Ken Uy's (Salt Creep) Reef Aquarium
Thanks for featuring my tank! I must
admit, after seeing all the awesome tanks featured here
before, I didn't think mine would even be considered for
tank of the month; after all it's not the great big SPS
dominated tanks everybody goes "Ooh" and "Aaah"
over. Those who have seen pictures of my tank are often
surprised when they get to see it in real life, because
the actual size (or lack thereof) isn't apparent in the
The main tank is aquascaped with live
rock from various sources and salvaged from my old tank.
There are a couple of inches of mixed silica and aragonite
sand on the bottom, mostly to give the pistol shrimp something
to dig in. Water circulation is provided by two MaxiJet
1000 powerheads controlled by a Sandpoint wavemaker.
tank: 29 gallon glass aquarium (Lee-Mar),
30"L by 12"W by 18"H.
tray: Plastic sweater box 12" wide by
6" deep by 16" long.
tank: 2½ gallon plastic critter carrier.
10 gallon glass aquarium.
Water exits the main tank through an
Amiracle hang-on overflow. I wish the tank had a built-in
overflow because I have to contend with bubbles occasionally
collecting in the siphon tube, but that only happens when
too many algae grow in the siphon and overflow box, or if
I forget to top off the tank and the water level in the
sump drops too much allowing air to be sucked into the return
pump and blown into the tank. A Stockman standpipe keeps
the overflow from making gurgling noises.
A MicroJet pump in the main tank sends
water to the propagation tray. The propagation tray is connected
to the main tank with a 1 1/4-inch siphon tube, which keeps
the water level in the tray at the same height of the main
tank. Another MicroJet pump provides extra water circulation
in the tray. The tray sits on a wooden stand to raise it
to the level of the main tank's upper rim, allowing it to
receive lighting from the main tank. It also has a hole
drilled in the side with a bulkhead and PVC pipe overflow
that drains into the algal tank. The propagation tray gives
me a nice place to put coral trimmings to sell or give away,
and acts as a refugium of sorts. There is about an inch
of live sand in it, plus a large clump of Chaetomorpha,
which I trim every week or so.
The algal tank is just a plastic "critter
container" minus the lid, with a small bulkhead and
PVC overflow on one side, which drains into the sump. It
holds an inch or so of sugar fine silica sand and a clump
of Caulerpa lentilifera (mini-grape Caulerpa)
which I periodically harvest as a method of nutrient export.
At one time, I kept dwarf seahorses in this tank, but lost
them all to some Aiptasia that were accidentally
introduced with a clump of algae. With the seahorses gone,
the algae tank is now crawling with "pods" and
mysids. There is also a healthy population of small bristleworms
living in the algae, which can literally make it a pain
Water from the tank enters the sump into
a chamber formed by a removable acrylic wall to minimize
the amount of bubbles getting into the return pump. The
water passes through the sides and bottom of the wall into
a second chamber, which holds a Turboflotor 1000 protein
skimmer. From there, water is sent to the skimmer by a MaxiJet
1000 powerhead. The skimmer's output is directed onto a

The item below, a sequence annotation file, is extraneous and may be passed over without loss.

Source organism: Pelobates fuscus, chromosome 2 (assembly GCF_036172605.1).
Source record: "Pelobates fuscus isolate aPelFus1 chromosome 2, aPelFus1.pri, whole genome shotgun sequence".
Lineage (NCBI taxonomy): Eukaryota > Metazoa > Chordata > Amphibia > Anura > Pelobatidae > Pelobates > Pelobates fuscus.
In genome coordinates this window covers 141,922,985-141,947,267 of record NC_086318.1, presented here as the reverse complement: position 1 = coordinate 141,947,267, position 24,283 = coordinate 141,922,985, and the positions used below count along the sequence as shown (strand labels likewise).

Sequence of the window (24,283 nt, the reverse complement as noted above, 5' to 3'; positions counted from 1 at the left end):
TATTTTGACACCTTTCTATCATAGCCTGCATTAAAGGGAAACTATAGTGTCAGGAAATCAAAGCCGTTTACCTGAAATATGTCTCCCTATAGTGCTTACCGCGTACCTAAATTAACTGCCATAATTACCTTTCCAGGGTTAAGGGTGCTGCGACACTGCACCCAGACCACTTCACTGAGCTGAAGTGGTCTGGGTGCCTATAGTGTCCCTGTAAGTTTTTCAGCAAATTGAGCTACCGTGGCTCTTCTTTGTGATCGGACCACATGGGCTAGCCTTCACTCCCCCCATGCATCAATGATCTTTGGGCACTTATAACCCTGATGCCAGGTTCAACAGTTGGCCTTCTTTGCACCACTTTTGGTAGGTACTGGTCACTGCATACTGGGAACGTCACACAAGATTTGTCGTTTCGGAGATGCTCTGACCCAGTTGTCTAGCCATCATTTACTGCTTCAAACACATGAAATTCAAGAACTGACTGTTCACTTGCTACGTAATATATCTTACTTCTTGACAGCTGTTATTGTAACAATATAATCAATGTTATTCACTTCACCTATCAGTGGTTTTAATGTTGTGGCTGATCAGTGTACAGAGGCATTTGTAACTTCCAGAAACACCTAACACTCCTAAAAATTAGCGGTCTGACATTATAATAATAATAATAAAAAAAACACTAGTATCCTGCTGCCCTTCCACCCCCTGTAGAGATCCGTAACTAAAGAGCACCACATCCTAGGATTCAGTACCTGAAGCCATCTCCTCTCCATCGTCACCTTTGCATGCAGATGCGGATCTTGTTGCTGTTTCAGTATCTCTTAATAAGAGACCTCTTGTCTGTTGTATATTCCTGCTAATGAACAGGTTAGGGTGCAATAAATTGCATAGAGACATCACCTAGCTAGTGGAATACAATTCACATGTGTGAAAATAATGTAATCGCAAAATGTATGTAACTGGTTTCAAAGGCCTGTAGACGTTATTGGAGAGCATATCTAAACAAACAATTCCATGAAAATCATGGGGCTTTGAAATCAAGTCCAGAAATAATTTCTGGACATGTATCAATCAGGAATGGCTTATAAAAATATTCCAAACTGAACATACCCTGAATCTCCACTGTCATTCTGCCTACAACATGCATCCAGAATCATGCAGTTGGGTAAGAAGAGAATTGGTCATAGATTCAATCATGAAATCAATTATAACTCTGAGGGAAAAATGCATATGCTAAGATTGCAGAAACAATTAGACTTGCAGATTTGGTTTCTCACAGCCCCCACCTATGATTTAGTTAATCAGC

pile of live rock to reduce the amount of microbubbles that
may be sucked into the return pump. The return pump is a
Mag Drive 7. The sump also contains a VisiTherm heater set
The lights extend beyond the sides of
the main tank since the 40 watt bulbs are 48 inches long
while the tank is only 30 inches long. This allows me to
use the same light source for the propagation tray. I use
polished aluminum reflectors on top of the lights. I currently
do not have a hood. In fact, the whole setup looks very
patched-together, so when I photograph the tank I try not
to show the light fixture or the stand (a sturdy old desk
with bookshelves leaning on it hides the tangle of power
cords underneath). A couple of small fans are used to keep
the light fixture cool, and the lights are on at night between
8 p.m. and 6 a.m. when I'm home to enjoy the tank.
40 watt fluorescent tubes (currently a mix of
Coralife 50/50's and 10,000K's) on a Coralife
electronic ballast, plus one 96 watt 6,700K compact
fluorescent; shared by the main tank and the propagation
18 watt compact fluorescent and one 15 watt regular
fluorescent over the algae tank.
I'm afraid I haven't tested the water
for anything since the first few weeks that I set it up.
I do get occasional patches of Bryopsis algae, so
I imagine the dissolved nutrient levels might be higher
than they should be. I do see quite a bit of sponge growth,
and small to medium-sized feather duster worms are proliferating,
so I feel higher nutrient levels are not such a bad thing.
| Specific Gravity: 1.026
|Temp: 78 - 82 °F
|Calcium, alkalinity, pH, etc: not
I've had my oldest animals, some zoanthids,
since the mid 1980's. I originally started out with a 15
gallon tank, then changed to a 60 gallon after a couple
of years. The 1994 Northridge earthquake caused a rockslide
that cracked the 60 gallon glass tank. I moved the survivors
to a 60 gallon acrylic tank, but I was never happy with
it (especially after that first scratch!), so I ended up
putting everything in the 29 gallon glass tank. Most of
the additional corals and critters were obtained through
trades with friends and from store credits received from
bringing in Red Sea Xenia frags.
Soft corals do very well in this system.
SPS corals grow fairly well as long as I start with tank-raised
frags and keep them in the upper half of the tank. The SPS
corals would probably grow faster if the lights were stronger,
but given the amount of space I have left in the tank, I'm
not sure I want that. At least not yet! Actually, Pocillopora
damicornis seems to do quite well in the tank, and it